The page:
Small is beautiful. It’s becoming something of a personal manifesto, a statement I would weave deep into the fabric of my naturalist’s creed, were I to write one. The more we learn to wonder at the miniscule dramas unfolding all around us every second, the more content we become. Or at least so I’ve experienced.
It’s not always that simple, though. Much as reading small print strains the eyes, it takes a special kind of concentration to engage with micro-life. I’ve as often come away from staring at moss or springtails or midges with a headache as I have new revelations about life, the universe and everything. That’s where the big stuff really comes into its own – the wildlife that is so ostentatiously in our everyday field of experience that it takes special effort not to notice it.
In this part of the world, the prime example of this phenomenon is red kites. At a bird ringing demonstration in a public park, or at lunch with friends, it is kites that break the ice. Almost everybody has had a memorable experience of them. And on days when I’m too tired or preoccupied to enter into miniature worlds, the sight of big, bright, fork-tailed birds tumbling through February skies is enough to shake me back into the waking, attentive world. They take us out of ourselves, and in so doing bring us back to real life.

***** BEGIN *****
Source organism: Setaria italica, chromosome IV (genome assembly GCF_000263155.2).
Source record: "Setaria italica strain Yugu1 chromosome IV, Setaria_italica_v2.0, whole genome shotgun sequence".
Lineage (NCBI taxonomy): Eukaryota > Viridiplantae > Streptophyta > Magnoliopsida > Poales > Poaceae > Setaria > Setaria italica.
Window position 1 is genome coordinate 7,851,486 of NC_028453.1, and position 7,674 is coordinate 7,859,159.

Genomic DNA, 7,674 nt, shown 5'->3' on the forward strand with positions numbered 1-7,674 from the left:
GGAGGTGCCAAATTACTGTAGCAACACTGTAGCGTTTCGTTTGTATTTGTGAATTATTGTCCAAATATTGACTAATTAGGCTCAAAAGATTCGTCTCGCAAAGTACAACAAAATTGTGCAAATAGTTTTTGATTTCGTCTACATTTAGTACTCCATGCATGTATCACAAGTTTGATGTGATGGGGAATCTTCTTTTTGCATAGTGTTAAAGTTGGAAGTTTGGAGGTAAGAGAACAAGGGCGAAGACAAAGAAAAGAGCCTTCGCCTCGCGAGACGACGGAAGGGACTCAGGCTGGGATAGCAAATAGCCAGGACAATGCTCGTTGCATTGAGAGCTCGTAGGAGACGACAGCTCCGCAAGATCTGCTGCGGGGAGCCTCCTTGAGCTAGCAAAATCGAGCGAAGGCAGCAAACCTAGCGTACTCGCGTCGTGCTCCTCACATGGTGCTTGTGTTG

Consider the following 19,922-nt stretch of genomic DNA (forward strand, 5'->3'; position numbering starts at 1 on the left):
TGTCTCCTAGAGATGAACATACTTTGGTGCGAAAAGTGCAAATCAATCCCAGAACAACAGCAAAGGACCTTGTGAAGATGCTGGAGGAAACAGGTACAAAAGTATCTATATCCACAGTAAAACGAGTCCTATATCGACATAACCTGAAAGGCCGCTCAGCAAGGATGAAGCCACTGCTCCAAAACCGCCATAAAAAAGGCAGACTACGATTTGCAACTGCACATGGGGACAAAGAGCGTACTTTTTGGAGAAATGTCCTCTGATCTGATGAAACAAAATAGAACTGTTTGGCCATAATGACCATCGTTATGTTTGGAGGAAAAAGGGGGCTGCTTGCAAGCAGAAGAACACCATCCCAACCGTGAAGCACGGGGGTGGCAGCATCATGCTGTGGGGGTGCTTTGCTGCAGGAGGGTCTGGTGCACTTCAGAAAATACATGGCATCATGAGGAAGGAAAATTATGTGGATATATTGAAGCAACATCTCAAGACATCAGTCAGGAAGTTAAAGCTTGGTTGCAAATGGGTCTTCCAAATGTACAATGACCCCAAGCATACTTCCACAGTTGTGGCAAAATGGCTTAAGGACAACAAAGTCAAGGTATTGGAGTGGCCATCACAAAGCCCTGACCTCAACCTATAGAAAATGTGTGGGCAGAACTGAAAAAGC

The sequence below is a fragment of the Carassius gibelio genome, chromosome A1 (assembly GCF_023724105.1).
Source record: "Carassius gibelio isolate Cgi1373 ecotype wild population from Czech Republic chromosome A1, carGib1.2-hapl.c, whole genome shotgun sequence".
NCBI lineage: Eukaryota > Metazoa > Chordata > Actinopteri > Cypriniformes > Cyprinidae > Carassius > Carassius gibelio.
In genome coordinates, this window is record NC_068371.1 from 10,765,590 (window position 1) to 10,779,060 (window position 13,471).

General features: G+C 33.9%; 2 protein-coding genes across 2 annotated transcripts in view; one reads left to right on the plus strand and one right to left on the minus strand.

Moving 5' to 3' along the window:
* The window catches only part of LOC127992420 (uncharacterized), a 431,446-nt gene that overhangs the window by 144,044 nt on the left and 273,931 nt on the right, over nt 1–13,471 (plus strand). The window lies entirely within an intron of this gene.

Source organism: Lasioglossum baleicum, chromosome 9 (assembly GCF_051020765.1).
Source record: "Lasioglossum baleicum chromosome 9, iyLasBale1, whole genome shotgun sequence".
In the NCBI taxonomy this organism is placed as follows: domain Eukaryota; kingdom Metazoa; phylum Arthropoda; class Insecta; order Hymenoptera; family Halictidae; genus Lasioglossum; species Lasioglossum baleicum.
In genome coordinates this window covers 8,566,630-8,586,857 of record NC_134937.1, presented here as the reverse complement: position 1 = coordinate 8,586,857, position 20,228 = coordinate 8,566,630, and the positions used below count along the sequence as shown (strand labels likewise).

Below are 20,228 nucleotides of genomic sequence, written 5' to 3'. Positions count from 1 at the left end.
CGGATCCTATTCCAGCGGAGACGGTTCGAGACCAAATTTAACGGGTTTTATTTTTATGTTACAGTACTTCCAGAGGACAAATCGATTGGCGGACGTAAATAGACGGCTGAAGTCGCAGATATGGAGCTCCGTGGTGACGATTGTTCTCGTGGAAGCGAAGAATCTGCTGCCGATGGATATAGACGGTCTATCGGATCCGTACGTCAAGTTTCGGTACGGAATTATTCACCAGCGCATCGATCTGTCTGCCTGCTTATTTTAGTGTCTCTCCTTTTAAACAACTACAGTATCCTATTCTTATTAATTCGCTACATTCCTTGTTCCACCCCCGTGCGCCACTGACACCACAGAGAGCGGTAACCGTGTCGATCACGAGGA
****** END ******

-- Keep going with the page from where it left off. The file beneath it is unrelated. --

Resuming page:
If they weren’t now so abundant, could they possibly have the same healing impact? It doesn’t have to be kites: it could be a starling murmuration, or a swirl of black corvids going to roost, or phalanxes of gulls filling the sky at dusk. In great numbers, even the small stuff might have the same impact – it may not be the most attractive of spectacles, but try not to be impressed by the sheer quantity of flies swarming over the reservoirs at Staines on a warm May afternoon. For all that we nature conservationists focus on rarity, I hope that we never lose sight of the inspirational power of ‘common’ wildlife.